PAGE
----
Adequate curriculum selection is an important task that ensures the positive outcomes of learner-centered education. The criteria for curriculum selection and elaboration are often obscure, causing confusion among school authorities. The present paper offers three central principles for curriculum selection for 4th grade English classes. The proposed criteria are based on Virginia English standards of learning and include interest, feasibility, and biblical worldview.
specifically for you
for only $16.05 $11/page
In order to elaborate the criteria for curriculum selection, it is beneficial to appreciate the stakeholders of the matter. An adequate curriculum benefits a wide variety of people, including students, teachers, parents, and school authorities. A well-elaborated education program guarantees that students are able to learn the proposed skills in the most efficient manner (Bilbao, Lucido, Iringan, & Javier, 2008). Teachers design and implement the course of study to ensure the satisfaction of others. Parents are responsible for their children’s education; therefore, they are interested in a well-designed curriculum. School authorities, such as the principal, are accountable for the decision-making process supporting or rejecting the proposed education program. Curriculum selection should protect the interests of all the stakeholders, ensuring the best possible outcomes.
Framework and Subject Focus Areas
Since the present paper offers criteria for curriculum selection for 4th grade English classes, it is vital to understand the framework and the subject focus areas. According to the Virginia Department of Education (VDE, 2010) curriculum framework, 4th-grade students are to develop the oral communication, reading, writing, and research skills. Students are to be able to effectively engage in discussions, agreeing, or disagreeing with other participants (VDE, 2010). While reading, they should “use strategies such as word analysis, use of context clues, and the making of inferences to gain meaning from text” (VDE, 2010, p. 103). In terms of writing, teachers are advised to focus on writing compelling narratives and explanations. Finally, students are expected to conduct a short research project, integrating knowledge acquired from several sources, and avoiding plagiarism. In short, the proposed framework ensures the learnability and significance of the curriculum.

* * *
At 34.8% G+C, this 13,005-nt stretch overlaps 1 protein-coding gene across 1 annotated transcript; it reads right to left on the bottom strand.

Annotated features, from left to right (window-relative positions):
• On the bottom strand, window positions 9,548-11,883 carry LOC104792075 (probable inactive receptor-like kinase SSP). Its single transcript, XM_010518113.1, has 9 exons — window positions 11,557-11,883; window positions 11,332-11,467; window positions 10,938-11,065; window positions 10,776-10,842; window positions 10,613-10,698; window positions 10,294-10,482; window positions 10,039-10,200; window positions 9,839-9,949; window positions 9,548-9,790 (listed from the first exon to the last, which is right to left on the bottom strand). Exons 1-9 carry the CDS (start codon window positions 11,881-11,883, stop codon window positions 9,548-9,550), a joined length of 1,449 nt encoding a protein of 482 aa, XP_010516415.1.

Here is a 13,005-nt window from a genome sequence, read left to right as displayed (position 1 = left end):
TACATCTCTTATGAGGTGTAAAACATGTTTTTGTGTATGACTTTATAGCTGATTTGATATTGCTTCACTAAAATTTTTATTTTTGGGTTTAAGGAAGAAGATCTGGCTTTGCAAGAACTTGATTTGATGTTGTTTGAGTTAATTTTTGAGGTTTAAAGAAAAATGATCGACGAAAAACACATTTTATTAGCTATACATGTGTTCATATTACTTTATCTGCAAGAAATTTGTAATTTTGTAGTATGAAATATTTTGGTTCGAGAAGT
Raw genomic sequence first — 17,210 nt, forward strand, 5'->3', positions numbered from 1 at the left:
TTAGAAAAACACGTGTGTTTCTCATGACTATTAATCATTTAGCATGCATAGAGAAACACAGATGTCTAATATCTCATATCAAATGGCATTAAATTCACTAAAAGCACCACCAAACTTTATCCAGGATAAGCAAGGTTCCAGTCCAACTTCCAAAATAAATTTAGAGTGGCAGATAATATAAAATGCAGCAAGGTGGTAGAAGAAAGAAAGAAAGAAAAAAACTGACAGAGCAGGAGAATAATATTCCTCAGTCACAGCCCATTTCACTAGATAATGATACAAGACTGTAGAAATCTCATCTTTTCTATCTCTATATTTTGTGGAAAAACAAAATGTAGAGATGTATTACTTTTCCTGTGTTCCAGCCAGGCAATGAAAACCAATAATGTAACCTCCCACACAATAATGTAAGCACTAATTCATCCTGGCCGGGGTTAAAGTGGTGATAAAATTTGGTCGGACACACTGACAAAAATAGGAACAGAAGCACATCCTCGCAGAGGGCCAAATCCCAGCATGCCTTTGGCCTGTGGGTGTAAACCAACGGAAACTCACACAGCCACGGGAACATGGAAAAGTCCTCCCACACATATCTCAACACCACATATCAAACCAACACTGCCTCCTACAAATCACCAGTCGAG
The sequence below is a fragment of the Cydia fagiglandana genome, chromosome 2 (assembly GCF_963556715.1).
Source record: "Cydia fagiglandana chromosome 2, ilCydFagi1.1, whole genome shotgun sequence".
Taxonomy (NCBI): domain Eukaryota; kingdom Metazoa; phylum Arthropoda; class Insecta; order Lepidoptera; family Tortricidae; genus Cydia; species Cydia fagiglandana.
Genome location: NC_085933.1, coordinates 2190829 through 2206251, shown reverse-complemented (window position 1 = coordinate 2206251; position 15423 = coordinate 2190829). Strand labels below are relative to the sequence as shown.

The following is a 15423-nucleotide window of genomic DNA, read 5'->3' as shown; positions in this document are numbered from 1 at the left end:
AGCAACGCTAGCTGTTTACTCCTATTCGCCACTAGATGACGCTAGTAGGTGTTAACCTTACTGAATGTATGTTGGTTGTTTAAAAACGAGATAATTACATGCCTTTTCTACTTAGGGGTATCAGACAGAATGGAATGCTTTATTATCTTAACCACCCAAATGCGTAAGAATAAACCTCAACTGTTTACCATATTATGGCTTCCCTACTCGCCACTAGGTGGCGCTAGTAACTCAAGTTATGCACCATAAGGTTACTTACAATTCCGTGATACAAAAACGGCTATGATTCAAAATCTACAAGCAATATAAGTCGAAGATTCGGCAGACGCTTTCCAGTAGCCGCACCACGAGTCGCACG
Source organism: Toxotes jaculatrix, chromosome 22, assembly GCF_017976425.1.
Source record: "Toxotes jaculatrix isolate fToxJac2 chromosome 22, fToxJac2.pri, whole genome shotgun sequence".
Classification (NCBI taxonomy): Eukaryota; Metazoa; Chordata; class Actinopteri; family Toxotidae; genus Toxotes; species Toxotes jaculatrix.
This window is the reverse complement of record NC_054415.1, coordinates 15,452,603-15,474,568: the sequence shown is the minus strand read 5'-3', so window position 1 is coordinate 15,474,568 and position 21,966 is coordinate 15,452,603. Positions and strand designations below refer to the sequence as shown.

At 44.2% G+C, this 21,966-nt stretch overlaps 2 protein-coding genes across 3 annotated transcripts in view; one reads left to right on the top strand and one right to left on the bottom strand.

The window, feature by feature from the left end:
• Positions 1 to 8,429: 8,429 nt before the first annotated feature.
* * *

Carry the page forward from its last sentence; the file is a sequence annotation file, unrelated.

Proposed Criteria for Curriculum Selection
The benefits of biblical worldview are plentiful for everyone, including 4th-grade students. Christian education benefits students by giving them a broader and healthier perspective on the world than their peers (Christ Chapel Academy, n.d.). Additionally, the biblical worldview promotes the compassionate and empathetic spirit of learning, improving the satisfaction of students and their parents (Christ Chapel Academy, n.d.). Every learner needs to understand that “the fear of the Lord is the beginning of wisdom, and knowledge of the Holy One is understanding” (Proverbs 9:10, The New King James Version). The appreciation of this simple truth will provide common grounds for communication and provide additional topics for research. For example, teachers can start a discussion about what is right and wrong without the fear of being lost in opinions. Biblical worldview gives clear answers to all ethical questions, and if the students share one viewpoint, they are less likely to be confused. This is especially relevant for 4th-graders since their critical thinking skills are just starting to develop (VDE, 2010). In short, the curriculum should be based on a biblical worldview to ensure positive learner outcomes.